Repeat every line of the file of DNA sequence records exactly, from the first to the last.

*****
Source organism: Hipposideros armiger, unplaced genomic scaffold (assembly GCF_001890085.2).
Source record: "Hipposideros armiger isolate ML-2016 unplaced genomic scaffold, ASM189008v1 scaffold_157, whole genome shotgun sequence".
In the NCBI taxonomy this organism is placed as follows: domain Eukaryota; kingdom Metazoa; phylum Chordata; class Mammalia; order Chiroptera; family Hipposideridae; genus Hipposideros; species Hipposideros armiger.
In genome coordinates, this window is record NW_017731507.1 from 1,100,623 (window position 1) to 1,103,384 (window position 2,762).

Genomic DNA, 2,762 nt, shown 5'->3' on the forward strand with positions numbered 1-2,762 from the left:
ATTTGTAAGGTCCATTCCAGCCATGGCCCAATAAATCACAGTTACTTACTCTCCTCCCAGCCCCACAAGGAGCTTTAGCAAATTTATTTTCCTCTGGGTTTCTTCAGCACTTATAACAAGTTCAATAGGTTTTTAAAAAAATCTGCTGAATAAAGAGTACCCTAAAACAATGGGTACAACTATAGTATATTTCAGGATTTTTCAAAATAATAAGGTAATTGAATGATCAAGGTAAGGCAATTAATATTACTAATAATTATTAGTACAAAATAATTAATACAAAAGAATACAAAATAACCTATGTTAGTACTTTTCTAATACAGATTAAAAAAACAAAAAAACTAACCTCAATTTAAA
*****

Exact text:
Source organism: Hipposideros armiger, unplaced genomic scaffold (assembly GCF_001890085.2).
Source record: "Hipposideros armiger isolate ML-2016 unplaced genomic scaffold, ASM189008v1 scaffold_157, whole genome shotgun sequence".
In the NCBI taxonomy this organism is placed as follows: domain Eukaryota; kingdom Metazoa; phylum Chordata; class Mammalia; order Chiroptera; family Hipposideridae; genus Hipposideros; species Hipposideros armiger.
In genome coordinates, this window is record NW_017731507.1 from 1,100,623 (window position 1) to 1,103,384 (window position 2,762).

Genomic DNA, 2,762 nt, shown 5'->3' on the forward strand with positions numbered 1-2,762 from the left:
ATTTGTAAGGTCCATTCCAGCCATGGCCCAATAAATCACAGTTACTTACTCTCCTCCCAGCCCCACAAGGAGCTTTAGCAAATTTATTTTCCTCTGGGTTTCTTCAGCACTTATAACAAGTTCAATAGGTTTTTAAAAAAATCTGCTGAATAAAGAGTACCCTAAAACAATGGGTACAACTATAGTATATTTCAGGATTTTTCAAAATAATAAGGTAATTGAATGATCAAGGTAAGGCAATTAATATTACTAATAATTATTAGTACAAAATAATTAATACAAAAGAATACAAAATAACCTATGTTAGTACTTTTCTAATACAGATTAAAAAAACAAAAAAACTAACCTCAATTTAAA